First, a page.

A NIGHTMARE IN SLOW MOTION

Couple scramble to save their dream home from Adirondacks landslide

BRIAN NEARING STAFF WRITER
Section: Main,  Page: A1

Date: Saturday, June 4, 2011

KEENE -- When the low rumble of his refrigerator's ice maker in the night snaps him out of fitful sleep, Jim Marlatt initially fears he and Charity, his wife of 40 years, have lost the race to save their home.


So far, a slow-moving landslide that has 82 acres of forest, boulders and earth coming down the slope of Porter Mountain in the Adirondacks has spared the Marlatts' dream home. But as earth continues to fall away around the edge of the house, there is now 15 feet of open air between their bedroom and the ground below.


For now, two massive steel I-beams slipped in Wednesday atop the foundation are safeguarding the house, as the couple -- now sleeping on padded benches next to their fireplace, which is on still-solid ground -- make plans to lift the house and move it away from the growing precipice.


"I have been able to sleep better since those I-beams went in," said Charity. "This house is our retirement. We have to save this house."


It was 2003 when the Marlatts moved into the house on Adrian's Acres Lane, with its dramatic views across the valley to Giant Mountain, its sides visibly scarred with bare rock from long-ago landslides. Now the Marlatts and a handful of other homeowners, who live the hamlet of Keene Valley about a mile off Route 74, are finding themselves part of the largest landslide in the state's modern history.


The first clue that someone was wrong came May 6, after the Marlatts returned from a family visit to California. While they were gone, a carpenter had added a laundry room near their bedroom, and Jim noticed the bedroom door would no longer shut properly. Then Charity saw a tree outside their bedroom window was tilting at a weird angle and a crack in the ground near a place under the deck where she kept gardening equipment.


In geological terms, the Marlatt home now rests on the lip of a "scarp," which is an edge where land is sliding away, said Andrew Kozlowski, an associate state geologist at the State Museum and director of the state Geologic Mapping Program.


The slide was triggered by water saturating the ground, which is composed of rocks, sand and lake bottom sediments left behind about 12,000 years ago during the last Ice Age, when the area was a glacier-fed lake called Lake Chapel.


This spring's melting of heavy snows in the mountains, coupled with heavy spring rains, turned these sands and sediments into a semi-fluid mixture like pancake batter, said Kozlowski. And that mixture is now moving downhill from a scarp that zig-zags about eight-tenths of a mile through the woods.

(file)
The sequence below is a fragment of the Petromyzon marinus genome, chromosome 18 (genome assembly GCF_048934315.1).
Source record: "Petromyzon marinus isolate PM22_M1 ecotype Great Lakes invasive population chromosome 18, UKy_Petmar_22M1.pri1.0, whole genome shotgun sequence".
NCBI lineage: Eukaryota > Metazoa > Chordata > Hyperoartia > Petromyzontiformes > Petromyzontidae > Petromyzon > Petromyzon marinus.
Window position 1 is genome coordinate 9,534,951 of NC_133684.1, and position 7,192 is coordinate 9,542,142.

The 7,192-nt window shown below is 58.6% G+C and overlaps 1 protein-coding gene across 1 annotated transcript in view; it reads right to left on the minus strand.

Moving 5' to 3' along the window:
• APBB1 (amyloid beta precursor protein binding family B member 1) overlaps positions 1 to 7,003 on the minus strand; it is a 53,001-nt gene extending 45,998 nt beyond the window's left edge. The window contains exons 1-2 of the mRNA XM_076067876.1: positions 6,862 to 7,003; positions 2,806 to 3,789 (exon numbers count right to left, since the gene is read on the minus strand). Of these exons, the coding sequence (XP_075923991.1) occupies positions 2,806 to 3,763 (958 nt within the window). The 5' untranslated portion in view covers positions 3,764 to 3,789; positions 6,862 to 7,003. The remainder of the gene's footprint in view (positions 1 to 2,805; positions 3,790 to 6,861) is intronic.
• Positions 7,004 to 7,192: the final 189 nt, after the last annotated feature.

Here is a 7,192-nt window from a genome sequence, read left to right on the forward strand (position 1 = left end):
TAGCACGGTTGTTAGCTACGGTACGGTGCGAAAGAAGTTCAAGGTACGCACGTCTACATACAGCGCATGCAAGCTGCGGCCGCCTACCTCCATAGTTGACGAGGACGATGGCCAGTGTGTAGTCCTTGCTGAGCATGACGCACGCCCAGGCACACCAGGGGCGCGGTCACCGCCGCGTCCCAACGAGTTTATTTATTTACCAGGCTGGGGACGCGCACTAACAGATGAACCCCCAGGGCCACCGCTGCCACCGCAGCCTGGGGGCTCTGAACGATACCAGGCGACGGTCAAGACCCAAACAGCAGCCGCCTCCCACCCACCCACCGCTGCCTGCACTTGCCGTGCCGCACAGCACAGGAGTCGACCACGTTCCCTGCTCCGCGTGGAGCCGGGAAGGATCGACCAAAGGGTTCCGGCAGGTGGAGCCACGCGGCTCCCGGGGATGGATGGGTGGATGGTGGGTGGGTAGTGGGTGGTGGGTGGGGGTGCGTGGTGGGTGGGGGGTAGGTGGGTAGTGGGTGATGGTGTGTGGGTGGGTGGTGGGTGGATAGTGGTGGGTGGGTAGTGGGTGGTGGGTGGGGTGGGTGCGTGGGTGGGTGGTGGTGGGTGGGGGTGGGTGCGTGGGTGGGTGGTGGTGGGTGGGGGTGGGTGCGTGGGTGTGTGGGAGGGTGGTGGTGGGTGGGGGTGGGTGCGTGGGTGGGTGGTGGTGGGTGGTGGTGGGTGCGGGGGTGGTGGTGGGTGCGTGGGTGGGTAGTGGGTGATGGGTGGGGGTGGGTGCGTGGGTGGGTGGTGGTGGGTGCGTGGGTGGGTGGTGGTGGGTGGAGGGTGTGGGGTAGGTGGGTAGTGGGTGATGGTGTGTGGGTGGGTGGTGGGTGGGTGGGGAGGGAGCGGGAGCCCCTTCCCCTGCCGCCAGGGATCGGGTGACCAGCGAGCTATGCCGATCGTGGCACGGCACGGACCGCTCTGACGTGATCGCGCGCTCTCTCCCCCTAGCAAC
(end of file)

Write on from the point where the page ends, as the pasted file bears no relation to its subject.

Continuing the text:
So far, the earth has slid up to 30 feet in some places, as the ground breaks away, like a line of books that tip over, one after another, he said. Weighing hundreds of thousands of tons, the slide continues about a half-mile down the mountain, covering about 300 feet of vertical drop and ending in what is called a toe.


"It is now moving a foot or two a day, which geologically speaking, is screaming fast. We don't know how long this will continue or how far back it might go," said Kozlowski. "It could stop in a few weeks. Or it could keep moving for three months. Or three years. We just can't tell. It has to reach a new equilibrium."


He said the pace of movement slowed a bit after trees begin leafing out and drawing more water out of the soil. But more rain over last weekend caused the slide's pace to quicken this week. And the forecast for the next 10 days calls for a mix of rain and sun.


"Sun and more leaves, sun and leaves are what we need," said Charity. "The rain is our enemy." The couple has already emptied their home and now is arranging for a house mover to carry the home back from the slide to a portion of their property that is currently stable and where it could possibly be anchored to bedrock.


But the bill for such a move could run $150,000 or more, and the couple just learned their insurance carrier, New York Central Mutual, won't cover the expense. "We just got denied over the phone, and an adjuster did not even come up here," said Jim, a retired business executive. The couple used to live in the San Francisco Bay Area, where they carried earthquake insurance.


Tim Trueworthy, a senior vice president for claims at New York Central Mutual, said homeowners policies typically do not cover landslides. He said the situation was "unfortunate."


The couple hopes the area gets declared a federal disaster area, which could make them eligible for federal assistance.


Kozlowski said short of a professional geological survey, it would have been very difficult for home builders to have determined the landslide risk there before the first homes went in about 25 years ago.


No one knows how many other landslide risk areas might be elsewhere throughout the mountains, he added. Unlike parts of the Capital Region, the Adirondacks area has not been mapped with aerial LIDAR (Light Detection And Ranging), an optical sensing system that can measure topography beneath thick forest.


"There could be hundreds of areas like this that could be investigated. If we knew about it in advance, it could help decide where people might not want to build in the first place."


Reach Nearing at 454-5094 or bnearing@timesunion.com